Avatar: The Last Airbender and Legend of Korra

While these are two separate shows, they're of the same continuity so I've lumped them together, as each of them taught me several things. Avatar: The Last Airbender follows the journey of Aang, the last airbender, who must restore peace to the world and take on his role as Avatar, the one who brings the nations together in balance. Legend of Korra follows on from that, as Korra is the Avatar to follow Aang, but her character, personality and journey is very, very different!

Avatar was another piece of media I didn't watch when it was released, although I'd heard lots of positive things about it. Eventually I got around to watching it, and didn't regret it. I can find pretty much zero fault with this series, at least in terms of story-telling. Everything, from the pacing, the setting, the characters and their development and the balance of comedy with serious moments just fits so well. Granted I never really liked Aang's design (blue arrows, really?), but the series showed me how with careful planning everything can just fall into place.

Oddly enough, Korra isn't quite as 'perfect' particularly in terms of pacing (thanks to behind the scenes problems and issues regarding whether the series would continue after the first season), and yet I find this series a lot more interesting. The creators took more risks, not all of which worked, but the darker themes, improved character designs (Korra is much more impressive than Aang ever could be!) and shorter plot arcs were more fascinating to watch. While it does have pacing issues and underdeveloped characters (my biggest gripe is with Asami who was sorely under-used), it still comes off strong and certainly has more to offer than the original series.

So, while Avatar showed me the importance of good pacing and how smaller stories can tie in with an overall main arc, Korra showed me the importance of strong, flawed characters and how this contributes to much more fascinating character development.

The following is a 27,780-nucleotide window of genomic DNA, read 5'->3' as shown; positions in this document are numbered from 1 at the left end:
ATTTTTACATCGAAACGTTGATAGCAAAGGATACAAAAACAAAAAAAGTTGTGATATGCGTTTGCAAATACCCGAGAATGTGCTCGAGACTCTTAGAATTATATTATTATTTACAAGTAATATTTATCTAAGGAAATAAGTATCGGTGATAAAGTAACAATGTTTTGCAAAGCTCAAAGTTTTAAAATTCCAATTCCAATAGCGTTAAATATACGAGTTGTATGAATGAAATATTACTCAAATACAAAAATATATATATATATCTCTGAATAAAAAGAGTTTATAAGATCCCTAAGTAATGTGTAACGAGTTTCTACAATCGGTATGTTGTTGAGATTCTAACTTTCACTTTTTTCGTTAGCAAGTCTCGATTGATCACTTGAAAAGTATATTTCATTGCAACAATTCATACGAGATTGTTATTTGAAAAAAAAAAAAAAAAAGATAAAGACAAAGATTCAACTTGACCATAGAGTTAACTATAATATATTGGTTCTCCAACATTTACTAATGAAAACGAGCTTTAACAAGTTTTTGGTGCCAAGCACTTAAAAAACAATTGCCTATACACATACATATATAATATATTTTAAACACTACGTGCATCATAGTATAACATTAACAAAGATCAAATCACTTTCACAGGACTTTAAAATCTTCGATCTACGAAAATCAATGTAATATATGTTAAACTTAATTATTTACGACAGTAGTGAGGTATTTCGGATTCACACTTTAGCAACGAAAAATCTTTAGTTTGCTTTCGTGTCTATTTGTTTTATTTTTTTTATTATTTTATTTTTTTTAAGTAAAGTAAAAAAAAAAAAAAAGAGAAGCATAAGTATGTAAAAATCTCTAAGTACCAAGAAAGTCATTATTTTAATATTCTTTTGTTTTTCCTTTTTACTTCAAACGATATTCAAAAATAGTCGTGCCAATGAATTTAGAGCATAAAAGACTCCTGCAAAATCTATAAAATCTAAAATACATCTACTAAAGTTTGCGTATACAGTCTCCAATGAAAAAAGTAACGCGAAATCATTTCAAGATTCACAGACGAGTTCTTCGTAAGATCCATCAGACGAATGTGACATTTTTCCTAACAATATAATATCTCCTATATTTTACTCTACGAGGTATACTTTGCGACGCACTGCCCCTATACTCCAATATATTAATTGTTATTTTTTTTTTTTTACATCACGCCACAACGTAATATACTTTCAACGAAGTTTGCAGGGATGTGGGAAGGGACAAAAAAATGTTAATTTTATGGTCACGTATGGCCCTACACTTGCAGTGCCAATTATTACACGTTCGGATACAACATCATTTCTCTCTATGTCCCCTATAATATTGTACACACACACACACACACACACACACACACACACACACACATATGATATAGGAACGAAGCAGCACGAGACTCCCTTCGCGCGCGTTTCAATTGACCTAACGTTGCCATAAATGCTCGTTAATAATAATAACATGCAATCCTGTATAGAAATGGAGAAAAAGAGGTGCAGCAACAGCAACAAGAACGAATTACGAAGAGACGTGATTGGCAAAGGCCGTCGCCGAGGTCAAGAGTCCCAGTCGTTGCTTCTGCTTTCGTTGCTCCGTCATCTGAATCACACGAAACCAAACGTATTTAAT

Tales of Symphonia

This was the first I ever played, and it really blew out the water everything I'd come to expect from Japanese RPGs. This game followed the adventures of a boy named Lloyd, whose best friend Colette, the 'Chosen One', is about to embark on an important journey to restore prosperity to their world, as the life-force of the planet is being drained and abused. Little does he know that he's about to get involved in matters much worse, where he'll discover the truth about the laws that really govern his world.

Until this point in terms of RPGs I'd only played Final Fantasy, which tended to be more traditional in its presentation. So when I played this game, which totally deconstructed my most loathed plot archetype (the 'Chosen One'), introduced the concept of fantasy racism, and had many more twists and turns than could be considered reasonable even for a JRPG, it ticked all the boxes for me. The story and setting were amazing, the characters intriguing, and the gameplay wasn't half bad either. This was the first game where I really sympathised with the villain, as his motives were solid, even if his execution of said motives was questionable. It showed me the importance of humanising an antagonist, to make them more real and to provide a better foil to the protagonist. I still think this game's story is just perfect in almost every aspect, and it's given me a yardstick to measure my own plots against! 

So there you have it. Perhaps surprisingly as a writer I haven't taken a lot of inspiration from books, but it just goes to show that good storytelling can be found in any media.

What other media have inspired you? I'd love to know!